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445 Mass. 217 , 222 n.3 (2005), cert. denied, 546 U.S. 1216 (2006) (King) (elements of rape of child under sixteen by force are: [1] sexual intercourse or unnatural sexual intercourse with [2] child under sixteen years of age [3] by force or threat of bodily injury and [4] against child's will); Commonwealth v. Knap, 412 Mass. 712 , 714 (1992) (elements of statutory rape are: [1] sexual intercourse or unnatural sexual intercourse with [2] child under sixteen years of age). Thus, the variance in location may constitute a ground for acquittal only if the defendant was thereby prejudiced in his defense. Commonwealth v. Megna, supra at 515, quoting G. L. c. 277, § 35 ("A defendant shall not be acquitted on the ground of variance between the allegations and proof if the essential elements of the crime are correctly stated, unless he is thereby prejudiced in his defence"). See Commonwealth v. Parrotta, 316 Mass. 307 , 309-310 (1944) (change in location not element of crime requiring acquittal unless defendant prejudiced in defense).

The variance did not prejudice the defendant. The purpose of an indictment is "to furnish the accused with such a description of the charge against him as will enable him to make his defence." Commonwealth v. Montanino, 409 Mass. 500 , 512 (1991), quoting United States v. Cruikshank, 92 U.S. 542, 558 (1875). At the defendant's second trial, he had the benefit of the Commonwealth's evidence from the first trial, which included Toria's testimony that the defendant had digitally penetrated her in Linda's bedroom. Thus, the defendant had reasonable notice of the Commonwealth's position that the offenses occurred not only in the dining room, but also in Linda's bedroom. Any ambiguity as to the location of the offenses did not impact his defense that he never committed the offenses or that the allegations were fabricated because Paula did not like him. Although the defendant maintains that his defense could have been altered insofar as he suggested that the open floor plan of the first floor of the house bolstered his denial of the allegations, he could not have relied on such a claim before the variance. Nevertheless, in view of Toria's testimony at the first trial, no matter how arguably "unreliable," the defendant had full notice that his "open floor plan" defense would not necessarily be responsive to the allegation of penetration in the bedroom. In the circumstances,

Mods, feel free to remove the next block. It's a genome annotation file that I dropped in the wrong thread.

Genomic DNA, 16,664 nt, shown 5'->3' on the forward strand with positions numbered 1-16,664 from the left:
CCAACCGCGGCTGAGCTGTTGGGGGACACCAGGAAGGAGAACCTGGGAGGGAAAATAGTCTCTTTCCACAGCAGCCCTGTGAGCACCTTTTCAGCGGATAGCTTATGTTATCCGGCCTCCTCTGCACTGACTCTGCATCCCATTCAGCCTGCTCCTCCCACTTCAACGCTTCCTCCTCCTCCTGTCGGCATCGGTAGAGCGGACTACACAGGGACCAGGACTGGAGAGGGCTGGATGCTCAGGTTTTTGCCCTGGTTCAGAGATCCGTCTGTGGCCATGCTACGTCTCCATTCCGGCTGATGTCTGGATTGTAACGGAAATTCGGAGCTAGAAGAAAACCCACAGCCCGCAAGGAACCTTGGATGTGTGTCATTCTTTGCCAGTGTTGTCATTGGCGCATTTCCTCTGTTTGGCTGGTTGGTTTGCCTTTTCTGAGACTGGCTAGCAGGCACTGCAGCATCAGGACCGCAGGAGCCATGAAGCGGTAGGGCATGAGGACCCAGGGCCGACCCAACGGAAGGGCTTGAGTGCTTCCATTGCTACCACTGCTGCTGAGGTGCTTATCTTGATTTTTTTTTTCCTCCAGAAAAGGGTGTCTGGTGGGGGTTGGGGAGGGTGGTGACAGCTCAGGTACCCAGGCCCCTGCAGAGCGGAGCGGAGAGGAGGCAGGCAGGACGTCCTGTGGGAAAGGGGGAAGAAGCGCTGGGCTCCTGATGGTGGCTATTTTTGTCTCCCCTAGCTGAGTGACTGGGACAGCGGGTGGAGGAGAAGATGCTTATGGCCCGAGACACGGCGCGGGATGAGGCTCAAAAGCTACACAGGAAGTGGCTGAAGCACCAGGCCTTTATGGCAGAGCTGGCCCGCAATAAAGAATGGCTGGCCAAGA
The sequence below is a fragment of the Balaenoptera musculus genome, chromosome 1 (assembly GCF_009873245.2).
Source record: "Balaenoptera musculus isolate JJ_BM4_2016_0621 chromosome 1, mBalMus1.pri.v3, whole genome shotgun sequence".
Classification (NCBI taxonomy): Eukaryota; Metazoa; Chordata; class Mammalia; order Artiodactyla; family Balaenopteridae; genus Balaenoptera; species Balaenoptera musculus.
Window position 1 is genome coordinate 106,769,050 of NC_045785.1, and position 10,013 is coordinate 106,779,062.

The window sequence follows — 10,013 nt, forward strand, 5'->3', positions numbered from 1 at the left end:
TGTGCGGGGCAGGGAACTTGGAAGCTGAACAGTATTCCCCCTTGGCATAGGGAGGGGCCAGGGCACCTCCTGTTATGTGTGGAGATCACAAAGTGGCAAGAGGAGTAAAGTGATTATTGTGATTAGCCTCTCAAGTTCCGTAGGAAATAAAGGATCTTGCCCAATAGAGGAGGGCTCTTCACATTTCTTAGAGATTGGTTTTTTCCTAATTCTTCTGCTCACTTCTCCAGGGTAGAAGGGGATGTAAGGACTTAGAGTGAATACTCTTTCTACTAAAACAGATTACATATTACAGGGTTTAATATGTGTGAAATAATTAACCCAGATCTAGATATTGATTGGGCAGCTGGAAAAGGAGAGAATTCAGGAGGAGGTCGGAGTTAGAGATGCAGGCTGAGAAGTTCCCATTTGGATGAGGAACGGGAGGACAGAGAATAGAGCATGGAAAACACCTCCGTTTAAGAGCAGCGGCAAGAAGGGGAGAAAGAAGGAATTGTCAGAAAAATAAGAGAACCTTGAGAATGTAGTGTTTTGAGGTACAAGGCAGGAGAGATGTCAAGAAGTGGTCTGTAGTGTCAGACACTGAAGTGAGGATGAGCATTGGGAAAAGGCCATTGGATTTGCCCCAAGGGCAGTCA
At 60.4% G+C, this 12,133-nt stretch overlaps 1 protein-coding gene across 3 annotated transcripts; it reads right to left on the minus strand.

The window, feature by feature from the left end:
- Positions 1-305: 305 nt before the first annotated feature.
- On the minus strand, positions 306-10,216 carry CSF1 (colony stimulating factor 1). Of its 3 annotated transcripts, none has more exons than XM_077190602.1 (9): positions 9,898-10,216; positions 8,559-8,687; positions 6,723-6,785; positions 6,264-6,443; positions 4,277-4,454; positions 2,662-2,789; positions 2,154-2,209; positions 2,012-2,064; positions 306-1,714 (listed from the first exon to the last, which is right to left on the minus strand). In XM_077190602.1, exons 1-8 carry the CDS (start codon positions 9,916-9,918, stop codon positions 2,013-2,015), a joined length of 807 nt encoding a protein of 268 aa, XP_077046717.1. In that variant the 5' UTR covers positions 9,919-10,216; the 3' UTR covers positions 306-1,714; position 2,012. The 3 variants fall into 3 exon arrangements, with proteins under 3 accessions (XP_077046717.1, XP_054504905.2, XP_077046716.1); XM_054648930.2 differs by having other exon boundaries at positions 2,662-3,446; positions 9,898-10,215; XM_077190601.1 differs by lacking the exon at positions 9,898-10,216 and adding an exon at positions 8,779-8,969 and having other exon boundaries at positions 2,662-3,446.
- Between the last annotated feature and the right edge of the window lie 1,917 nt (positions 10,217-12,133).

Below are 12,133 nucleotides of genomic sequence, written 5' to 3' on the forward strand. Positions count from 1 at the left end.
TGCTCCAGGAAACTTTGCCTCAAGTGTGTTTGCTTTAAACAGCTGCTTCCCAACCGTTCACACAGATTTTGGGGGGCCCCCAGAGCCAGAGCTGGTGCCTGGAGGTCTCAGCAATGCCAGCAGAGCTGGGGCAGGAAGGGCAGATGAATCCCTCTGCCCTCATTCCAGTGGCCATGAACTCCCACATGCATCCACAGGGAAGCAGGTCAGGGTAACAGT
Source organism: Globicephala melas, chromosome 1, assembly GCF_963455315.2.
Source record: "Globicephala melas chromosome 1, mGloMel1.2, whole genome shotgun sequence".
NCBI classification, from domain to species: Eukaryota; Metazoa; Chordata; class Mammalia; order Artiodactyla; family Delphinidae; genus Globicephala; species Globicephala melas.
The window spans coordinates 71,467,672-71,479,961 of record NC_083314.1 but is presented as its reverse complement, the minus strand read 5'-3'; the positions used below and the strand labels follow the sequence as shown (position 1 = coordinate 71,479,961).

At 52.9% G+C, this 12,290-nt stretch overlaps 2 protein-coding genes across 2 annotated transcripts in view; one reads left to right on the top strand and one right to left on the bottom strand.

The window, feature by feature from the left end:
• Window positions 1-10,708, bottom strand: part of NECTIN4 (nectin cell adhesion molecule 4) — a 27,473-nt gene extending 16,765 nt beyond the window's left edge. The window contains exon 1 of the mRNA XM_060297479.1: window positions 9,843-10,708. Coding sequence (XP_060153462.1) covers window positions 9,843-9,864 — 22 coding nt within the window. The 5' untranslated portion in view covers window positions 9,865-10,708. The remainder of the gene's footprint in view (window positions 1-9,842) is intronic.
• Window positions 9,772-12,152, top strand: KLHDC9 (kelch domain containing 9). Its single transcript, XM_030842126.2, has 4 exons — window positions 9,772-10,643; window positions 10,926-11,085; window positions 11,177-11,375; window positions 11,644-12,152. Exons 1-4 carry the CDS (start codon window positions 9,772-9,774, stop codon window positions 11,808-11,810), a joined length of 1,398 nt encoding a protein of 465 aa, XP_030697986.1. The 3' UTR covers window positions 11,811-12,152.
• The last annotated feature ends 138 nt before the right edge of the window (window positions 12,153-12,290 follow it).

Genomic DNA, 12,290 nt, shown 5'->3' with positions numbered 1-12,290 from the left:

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we determine that there was no prejudice. See Commonwealth v. Conefrey, 420 Mass. 508 , 511 n.6 (1995) (no prejudice where defendant had benefit of evidence at first trial concerning challenged variance at second trial).